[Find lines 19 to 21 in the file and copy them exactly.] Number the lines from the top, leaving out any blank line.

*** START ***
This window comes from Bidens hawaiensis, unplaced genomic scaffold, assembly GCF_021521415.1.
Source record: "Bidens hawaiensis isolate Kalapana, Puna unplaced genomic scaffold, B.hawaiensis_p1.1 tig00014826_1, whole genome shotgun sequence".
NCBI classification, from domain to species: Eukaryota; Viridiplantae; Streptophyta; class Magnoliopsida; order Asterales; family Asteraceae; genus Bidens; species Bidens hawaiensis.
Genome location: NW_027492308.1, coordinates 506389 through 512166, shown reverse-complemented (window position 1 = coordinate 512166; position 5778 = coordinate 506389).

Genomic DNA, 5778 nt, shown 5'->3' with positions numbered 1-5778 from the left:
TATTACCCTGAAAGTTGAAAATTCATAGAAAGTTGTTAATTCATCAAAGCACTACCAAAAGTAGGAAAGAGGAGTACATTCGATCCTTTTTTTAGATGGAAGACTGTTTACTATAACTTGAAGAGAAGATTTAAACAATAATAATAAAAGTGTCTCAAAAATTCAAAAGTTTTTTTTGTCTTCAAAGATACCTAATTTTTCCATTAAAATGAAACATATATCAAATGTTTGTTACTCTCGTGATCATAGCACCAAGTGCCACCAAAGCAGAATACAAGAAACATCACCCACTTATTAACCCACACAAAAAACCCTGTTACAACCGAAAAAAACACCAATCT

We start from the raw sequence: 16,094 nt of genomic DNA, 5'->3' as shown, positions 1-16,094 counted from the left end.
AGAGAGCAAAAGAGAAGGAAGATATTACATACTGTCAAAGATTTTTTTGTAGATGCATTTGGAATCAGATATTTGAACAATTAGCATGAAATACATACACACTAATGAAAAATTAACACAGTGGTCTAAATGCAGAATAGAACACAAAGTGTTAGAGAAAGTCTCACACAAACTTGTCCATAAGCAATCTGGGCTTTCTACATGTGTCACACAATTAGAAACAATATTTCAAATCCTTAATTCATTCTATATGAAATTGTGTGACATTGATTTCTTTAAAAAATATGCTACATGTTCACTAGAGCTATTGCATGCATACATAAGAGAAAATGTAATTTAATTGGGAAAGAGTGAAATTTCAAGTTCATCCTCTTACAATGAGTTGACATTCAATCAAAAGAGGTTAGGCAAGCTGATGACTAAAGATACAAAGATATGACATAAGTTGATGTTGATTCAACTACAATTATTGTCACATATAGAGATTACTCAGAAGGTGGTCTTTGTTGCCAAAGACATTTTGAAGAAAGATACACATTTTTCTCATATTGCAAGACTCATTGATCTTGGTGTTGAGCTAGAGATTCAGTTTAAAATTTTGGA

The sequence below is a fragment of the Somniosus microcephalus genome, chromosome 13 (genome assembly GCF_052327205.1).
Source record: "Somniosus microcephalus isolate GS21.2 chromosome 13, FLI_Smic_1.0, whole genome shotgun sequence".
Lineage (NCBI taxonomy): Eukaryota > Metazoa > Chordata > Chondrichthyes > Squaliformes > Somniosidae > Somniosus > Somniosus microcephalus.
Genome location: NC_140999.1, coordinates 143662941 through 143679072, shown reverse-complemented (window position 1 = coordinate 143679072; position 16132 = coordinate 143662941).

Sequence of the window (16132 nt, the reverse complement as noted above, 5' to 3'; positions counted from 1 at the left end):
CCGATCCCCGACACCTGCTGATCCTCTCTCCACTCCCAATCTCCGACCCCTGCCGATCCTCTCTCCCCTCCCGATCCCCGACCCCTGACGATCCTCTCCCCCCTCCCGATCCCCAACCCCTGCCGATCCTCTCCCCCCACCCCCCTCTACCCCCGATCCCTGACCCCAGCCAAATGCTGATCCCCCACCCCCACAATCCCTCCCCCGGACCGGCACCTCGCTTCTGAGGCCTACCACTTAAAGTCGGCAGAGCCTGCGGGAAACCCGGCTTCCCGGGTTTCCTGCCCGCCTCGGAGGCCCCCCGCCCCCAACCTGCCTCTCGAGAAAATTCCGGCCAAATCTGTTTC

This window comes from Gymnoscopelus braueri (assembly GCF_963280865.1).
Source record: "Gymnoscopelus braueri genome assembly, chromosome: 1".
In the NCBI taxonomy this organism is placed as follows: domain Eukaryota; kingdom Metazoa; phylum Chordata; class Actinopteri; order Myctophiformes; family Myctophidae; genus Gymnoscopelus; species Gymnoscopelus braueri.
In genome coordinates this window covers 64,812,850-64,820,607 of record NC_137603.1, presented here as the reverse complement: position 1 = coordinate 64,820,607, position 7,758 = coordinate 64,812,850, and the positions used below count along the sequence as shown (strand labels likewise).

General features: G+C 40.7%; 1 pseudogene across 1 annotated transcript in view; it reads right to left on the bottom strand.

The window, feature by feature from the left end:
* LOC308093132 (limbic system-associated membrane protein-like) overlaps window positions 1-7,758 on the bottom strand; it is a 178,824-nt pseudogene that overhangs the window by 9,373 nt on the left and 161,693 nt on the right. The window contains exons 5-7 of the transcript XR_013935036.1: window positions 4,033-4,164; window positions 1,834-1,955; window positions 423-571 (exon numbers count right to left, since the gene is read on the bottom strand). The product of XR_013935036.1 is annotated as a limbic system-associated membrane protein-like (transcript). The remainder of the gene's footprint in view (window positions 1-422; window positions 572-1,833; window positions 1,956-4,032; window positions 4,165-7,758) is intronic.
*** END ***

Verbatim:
General features: G+C 40.7%; 1 pseudogene across 1 annotated transcript in view; it reads right to left on the bottom strand.

The window, feature by feature from the left end:
* LOC308093132 (limbic system-associated membrane protein-like) overlaps window positions 1-7,758 on the bottom strand; it is a 178,824-nt pseudogene that overhangs the window by 9,373 nt on the left and 161,693 nt on the right. The window contains exons 5-7 of the transcript XR_013935036.1: window positions 4,033-4,164; window positions 1,834-1,955; window positions 423-571 (exon numbers count right to left, since the gene is read on the bottom strand). The product of XR_013935036.1 is annotated as a limbic system-associated membrane protein-like (transcript). The remainder of the gene's footprint in view (window positions 1-422; window positions 572-1,833; window positions 1,956-4,032; window positions 4,165-7,758) is intronic.